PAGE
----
SAN FRANCISCO Claiming full compatibility with Technology Modeling Associates (TMA) TCAD software, Silvaco International Wednesday (July 27) released new versions of the Stanford-based Athena Process and Atlas Device Simulator.
Silvaco said it introduced the software to comply with customer requests for compatibility with TMA Technology Computer Aided Design (TCAD) software.
Silvaco originally said the demand was created by customers who told the company that Synopsys Inc. was planning to end-of-life the technology following its October 2004 acquisition of Swiss TCAD provider Integrated Systems Engineering (ISE).
However, Synopsys disputed this statement, causing Silvaco to retract it.
Synopsys issued a statement of its own Wednesday, in which Terry Ma, director of TCAD product marketing for the company's Silicon Engineering Group, said unequivocally that, "Synopsys does not have any plans to end-of-life its Stanford-based TMA software."
TCAD, pioneered at Stanford University under grants from the Defense Advanced Research Projects Agency (DARPA) in the 1970s and 1980s, was licensed to and commercialized exclusively by Technology Modeling Associates (TMA) and Silvaco starting in the late 1980s.
TMA was later acquired by Avanti Corp., which was then acquired by Synopsys in 2001.
In a statement issued by Silvaco Wednesday, Ivan Pesic, Silvaco CEO, said his company was asked by many companies to provide TMA TCAD compatibility.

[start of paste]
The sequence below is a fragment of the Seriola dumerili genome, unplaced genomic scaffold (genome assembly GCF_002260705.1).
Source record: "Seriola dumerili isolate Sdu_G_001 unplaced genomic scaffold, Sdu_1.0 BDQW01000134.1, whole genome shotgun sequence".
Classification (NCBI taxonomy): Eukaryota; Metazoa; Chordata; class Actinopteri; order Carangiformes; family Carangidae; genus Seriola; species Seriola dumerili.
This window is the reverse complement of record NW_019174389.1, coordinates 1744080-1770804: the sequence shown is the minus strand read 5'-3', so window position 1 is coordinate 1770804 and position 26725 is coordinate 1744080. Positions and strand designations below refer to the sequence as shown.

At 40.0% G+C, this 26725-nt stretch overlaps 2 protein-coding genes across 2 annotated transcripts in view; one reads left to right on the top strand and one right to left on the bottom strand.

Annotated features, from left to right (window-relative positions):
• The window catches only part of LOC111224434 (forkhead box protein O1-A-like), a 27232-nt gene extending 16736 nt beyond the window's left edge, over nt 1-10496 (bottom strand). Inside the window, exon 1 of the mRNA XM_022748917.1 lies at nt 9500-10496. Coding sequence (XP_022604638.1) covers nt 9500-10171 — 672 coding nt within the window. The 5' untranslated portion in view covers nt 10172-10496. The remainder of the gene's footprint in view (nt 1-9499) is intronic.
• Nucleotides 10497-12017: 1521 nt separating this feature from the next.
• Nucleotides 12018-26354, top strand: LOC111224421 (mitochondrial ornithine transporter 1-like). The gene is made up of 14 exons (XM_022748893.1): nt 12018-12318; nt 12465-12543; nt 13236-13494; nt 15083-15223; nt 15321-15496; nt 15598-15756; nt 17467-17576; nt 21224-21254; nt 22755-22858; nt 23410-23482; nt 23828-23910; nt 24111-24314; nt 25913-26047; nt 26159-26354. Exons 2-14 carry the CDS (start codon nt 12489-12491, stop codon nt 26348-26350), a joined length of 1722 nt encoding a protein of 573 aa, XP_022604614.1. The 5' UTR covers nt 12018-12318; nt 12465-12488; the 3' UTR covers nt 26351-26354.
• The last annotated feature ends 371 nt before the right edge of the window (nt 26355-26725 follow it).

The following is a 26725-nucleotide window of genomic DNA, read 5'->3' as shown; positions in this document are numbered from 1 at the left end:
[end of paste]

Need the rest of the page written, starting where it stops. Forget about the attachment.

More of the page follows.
A Silvaco spokesman said that the Silvaco and TMA versions of TCAD technology had diverged over the years, and, after seeing customer demand for the continuation of TMA TCAD, Silvaco spent the last six months making its products compatible.
"Silvaco has been aggressively improving the original Stanford software to meet all the needs of our worldwide customers who develop state-of-the-art technologies," Pesic said.
Silvaco (Santa Clara, Calif.) said it would continue to provide advanced TCAD technologies based on the latest physical models for process and device simulation. The company said it is now the only commercial supporter of the Stanford TCAD legacy.
The Silvaco spokesman said TCAD is used by, among other groups, designers who want to simulate the physics of the semiconductor industry's most advanced and upcoming technology nodes.